With regulatory oversight the intent, this 2319-page law, signed into law by President Obama on July 21st of that year, established a myriad of regulatory committees promulgating programs to which banks thereafter adhered. Although those rules masqueraded as reform, most were as convoluted as they were arcane. The results were predictable: duplicative and often contradictory rules which promoted neither safety nor soundness. Mortgage lending became a nightmare with layers of red tape so burdensome that many potentially profitable firms simply abandoned the banking business. Only the mammoth institutions, with direct links to the federal regulators and the U.S. treasury, prospered.

Of the nearly 500 banks headquartered here in 1994, less than 180 remain. The smallest ones maintain too few assets to keep up with the ever growing compliance costs. It’s for this reason the community banks, accounting in 1994 for nearly half of the California’s banking, are now down to just 11 in number.

I’d now like to convey my complements to then-Senator Thomas Dodd, retired Congressman Barney Frank, former President Obama and the congressional staffs which foisted this monstrosity onto the law books. By putting out of business almost all the community banks here in the Golden State, where my private mortgage loan firm operates, virtually all my competition is now gone. The muscle-bound giants that still process loans, such as Chase, Wells-Fargo and Bank of America, must do so in compliance with the Dodd-Frank rules. As the loans generated by my non-chartered company are exempt from these bizarre requirements, I can easily outmaneuver the few remaining behemoths.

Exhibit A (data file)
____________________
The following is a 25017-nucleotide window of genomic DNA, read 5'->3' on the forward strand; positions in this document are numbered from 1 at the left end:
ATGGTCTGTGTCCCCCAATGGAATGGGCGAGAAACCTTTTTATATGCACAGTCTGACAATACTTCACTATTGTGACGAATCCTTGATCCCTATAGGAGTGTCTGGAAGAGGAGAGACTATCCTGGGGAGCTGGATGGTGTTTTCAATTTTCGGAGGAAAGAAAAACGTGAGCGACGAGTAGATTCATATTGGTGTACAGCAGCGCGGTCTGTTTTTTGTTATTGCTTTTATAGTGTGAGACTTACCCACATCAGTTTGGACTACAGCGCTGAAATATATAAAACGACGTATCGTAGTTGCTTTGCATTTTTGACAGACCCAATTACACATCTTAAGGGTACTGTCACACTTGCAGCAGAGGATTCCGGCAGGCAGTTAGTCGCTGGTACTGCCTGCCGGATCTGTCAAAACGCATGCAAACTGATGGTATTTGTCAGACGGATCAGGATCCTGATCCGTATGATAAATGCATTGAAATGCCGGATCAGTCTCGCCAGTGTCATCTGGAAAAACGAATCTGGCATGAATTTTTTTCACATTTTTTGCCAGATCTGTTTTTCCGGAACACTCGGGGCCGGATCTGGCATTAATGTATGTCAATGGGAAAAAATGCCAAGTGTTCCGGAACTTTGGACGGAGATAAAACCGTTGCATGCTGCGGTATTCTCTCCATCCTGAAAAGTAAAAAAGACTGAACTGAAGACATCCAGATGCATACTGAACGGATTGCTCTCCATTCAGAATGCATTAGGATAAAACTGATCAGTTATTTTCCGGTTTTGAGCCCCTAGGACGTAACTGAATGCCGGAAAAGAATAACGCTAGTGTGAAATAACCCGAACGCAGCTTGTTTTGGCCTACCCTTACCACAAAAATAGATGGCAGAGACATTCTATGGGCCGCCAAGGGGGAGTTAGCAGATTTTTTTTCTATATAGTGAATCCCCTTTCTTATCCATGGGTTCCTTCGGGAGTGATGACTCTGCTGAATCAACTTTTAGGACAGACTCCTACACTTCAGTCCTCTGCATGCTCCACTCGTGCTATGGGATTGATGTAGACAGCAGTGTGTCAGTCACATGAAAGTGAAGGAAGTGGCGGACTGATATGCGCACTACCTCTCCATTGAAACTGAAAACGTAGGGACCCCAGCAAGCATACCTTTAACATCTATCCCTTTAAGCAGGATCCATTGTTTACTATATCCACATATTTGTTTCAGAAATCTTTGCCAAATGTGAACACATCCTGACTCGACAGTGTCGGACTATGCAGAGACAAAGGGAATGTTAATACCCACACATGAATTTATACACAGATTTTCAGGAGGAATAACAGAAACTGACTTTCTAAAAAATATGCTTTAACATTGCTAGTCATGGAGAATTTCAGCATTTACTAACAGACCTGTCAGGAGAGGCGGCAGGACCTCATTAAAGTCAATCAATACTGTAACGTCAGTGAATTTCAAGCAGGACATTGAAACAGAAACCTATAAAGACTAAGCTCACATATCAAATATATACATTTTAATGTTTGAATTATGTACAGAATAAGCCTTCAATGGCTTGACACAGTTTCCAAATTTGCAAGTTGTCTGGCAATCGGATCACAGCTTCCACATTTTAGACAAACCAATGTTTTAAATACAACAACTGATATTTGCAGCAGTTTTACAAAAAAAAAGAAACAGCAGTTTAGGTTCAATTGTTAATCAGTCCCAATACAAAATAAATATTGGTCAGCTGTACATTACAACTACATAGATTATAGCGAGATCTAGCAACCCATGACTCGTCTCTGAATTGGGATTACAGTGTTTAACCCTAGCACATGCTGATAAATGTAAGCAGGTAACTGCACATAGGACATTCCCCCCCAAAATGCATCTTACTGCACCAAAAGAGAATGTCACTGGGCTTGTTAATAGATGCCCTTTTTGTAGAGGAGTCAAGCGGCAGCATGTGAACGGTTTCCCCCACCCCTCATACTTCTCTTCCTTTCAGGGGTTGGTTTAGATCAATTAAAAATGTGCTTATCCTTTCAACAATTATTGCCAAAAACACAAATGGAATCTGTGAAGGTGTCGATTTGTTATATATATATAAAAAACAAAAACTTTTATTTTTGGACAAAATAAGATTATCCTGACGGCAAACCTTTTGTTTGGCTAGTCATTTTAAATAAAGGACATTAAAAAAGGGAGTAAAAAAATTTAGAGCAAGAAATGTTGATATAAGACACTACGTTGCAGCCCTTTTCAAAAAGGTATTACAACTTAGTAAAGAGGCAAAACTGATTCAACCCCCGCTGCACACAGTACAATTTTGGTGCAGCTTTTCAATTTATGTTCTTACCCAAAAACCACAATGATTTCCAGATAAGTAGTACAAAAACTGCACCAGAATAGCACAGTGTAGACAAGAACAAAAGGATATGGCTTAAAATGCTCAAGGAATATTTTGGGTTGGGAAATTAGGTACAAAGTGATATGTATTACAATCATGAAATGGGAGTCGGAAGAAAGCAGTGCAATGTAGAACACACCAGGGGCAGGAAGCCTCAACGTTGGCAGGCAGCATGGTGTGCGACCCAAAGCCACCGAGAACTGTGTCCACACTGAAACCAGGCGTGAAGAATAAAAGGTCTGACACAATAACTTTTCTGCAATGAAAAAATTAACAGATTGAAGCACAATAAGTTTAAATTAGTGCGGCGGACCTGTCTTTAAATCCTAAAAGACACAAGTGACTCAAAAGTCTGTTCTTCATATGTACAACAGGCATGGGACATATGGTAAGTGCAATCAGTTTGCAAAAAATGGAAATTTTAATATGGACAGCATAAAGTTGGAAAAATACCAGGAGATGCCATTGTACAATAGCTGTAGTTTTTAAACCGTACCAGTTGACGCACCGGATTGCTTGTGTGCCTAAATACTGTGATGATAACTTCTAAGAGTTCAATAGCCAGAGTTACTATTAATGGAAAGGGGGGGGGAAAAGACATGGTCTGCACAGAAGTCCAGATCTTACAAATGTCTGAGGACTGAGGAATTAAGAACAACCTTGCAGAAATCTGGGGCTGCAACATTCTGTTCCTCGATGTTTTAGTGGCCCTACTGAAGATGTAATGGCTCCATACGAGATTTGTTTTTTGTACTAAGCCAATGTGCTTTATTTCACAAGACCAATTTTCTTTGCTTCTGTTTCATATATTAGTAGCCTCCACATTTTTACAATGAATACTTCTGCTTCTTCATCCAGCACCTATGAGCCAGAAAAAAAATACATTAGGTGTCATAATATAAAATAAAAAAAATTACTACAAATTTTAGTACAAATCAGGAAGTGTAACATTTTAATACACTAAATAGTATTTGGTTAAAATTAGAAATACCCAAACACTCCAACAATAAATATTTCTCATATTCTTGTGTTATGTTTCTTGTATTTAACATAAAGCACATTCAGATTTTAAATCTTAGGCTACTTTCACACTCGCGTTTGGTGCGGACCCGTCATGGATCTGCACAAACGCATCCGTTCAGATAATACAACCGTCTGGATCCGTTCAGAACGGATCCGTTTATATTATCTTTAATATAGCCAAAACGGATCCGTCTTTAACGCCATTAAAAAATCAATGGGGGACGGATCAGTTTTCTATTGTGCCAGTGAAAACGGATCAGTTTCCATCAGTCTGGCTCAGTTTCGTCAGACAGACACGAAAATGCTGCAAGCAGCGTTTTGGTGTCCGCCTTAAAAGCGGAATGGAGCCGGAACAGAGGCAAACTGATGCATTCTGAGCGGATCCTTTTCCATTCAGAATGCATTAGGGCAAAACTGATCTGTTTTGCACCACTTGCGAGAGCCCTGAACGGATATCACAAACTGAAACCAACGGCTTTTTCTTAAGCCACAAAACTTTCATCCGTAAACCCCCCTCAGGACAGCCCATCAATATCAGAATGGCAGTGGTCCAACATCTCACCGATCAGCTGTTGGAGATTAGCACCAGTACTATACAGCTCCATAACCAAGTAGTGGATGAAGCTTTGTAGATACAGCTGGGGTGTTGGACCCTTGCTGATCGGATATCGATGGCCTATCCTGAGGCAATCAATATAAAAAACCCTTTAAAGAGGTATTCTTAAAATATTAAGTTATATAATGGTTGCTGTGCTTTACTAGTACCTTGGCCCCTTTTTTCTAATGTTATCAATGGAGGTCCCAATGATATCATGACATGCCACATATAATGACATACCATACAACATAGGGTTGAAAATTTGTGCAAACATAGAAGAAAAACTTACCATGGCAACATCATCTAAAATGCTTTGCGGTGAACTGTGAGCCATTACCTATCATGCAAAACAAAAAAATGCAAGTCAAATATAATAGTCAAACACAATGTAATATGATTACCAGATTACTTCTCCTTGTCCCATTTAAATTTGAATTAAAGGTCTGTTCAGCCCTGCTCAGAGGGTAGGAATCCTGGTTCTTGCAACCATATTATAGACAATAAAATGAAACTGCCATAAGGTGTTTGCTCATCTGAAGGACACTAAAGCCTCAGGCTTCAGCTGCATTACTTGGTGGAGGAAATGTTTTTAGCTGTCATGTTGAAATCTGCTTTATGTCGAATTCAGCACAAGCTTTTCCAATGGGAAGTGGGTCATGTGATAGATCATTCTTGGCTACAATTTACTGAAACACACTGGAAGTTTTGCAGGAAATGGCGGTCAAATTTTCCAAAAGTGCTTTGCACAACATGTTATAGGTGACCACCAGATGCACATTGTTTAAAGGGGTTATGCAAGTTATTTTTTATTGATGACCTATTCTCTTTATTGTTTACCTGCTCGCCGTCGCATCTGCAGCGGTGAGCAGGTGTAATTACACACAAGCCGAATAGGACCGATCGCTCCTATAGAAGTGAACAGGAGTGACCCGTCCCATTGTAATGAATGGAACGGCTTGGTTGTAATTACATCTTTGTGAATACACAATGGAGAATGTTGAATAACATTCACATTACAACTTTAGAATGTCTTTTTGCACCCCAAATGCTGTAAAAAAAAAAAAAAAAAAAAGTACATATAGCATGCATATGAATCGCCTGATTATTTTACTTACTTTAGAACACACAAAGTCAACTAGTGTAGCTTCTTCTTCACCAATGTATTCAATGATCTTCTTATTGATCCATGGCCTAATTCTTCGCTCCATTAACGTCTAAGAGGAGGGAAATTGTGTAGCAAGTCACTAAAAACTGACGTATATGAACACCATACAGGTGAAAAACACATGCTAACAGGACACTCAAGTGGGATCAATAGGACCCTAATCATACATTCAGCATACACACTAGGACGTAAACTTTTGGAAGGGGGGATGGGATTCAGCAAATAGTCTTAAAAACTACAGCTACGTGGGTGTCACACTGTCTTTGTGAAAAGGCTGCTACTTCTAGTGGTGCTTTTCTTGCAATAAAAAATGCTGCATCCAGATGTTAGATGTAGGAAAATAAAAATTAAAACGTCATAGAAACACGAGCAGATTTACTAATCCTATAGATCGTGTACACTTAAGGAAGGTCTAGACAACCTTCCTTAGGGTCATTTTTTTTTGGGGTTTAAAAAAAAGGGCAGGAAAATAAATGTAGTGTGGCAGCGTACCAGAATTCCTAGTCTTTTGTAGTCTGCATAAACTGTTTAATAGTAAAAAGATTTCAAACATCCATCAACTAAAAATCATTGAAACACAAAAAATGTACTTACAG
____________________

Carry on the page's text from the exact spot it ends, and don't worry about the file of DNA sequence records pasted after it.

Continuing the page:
I’m not sure if there’s a moral here, but I’m at least willing to offer thanks to legislative lunacy in facilitating my profitable enterprise.


An interesting presentation appeared on television last evening. It revealed the federal government owns thousands of parcels of property throughout the country, many with buildings that have been vacant for decades. As pictures of various boarded up structures were displayed, the show’s host remarked that the cost to the taxpayer amounted to billions of dollars each year.

And while we’re on the subject, I happen to drive by a multifamily residential building in the Inland Empire City of Hemet, California, that has been boarded up for many years. Though it’s a formidable structure in a favorable location, it simply sits there unused as it appears to deteriorate. It’s my guess it was acquired through a bank foreclosure during the Great Recession of the past decade.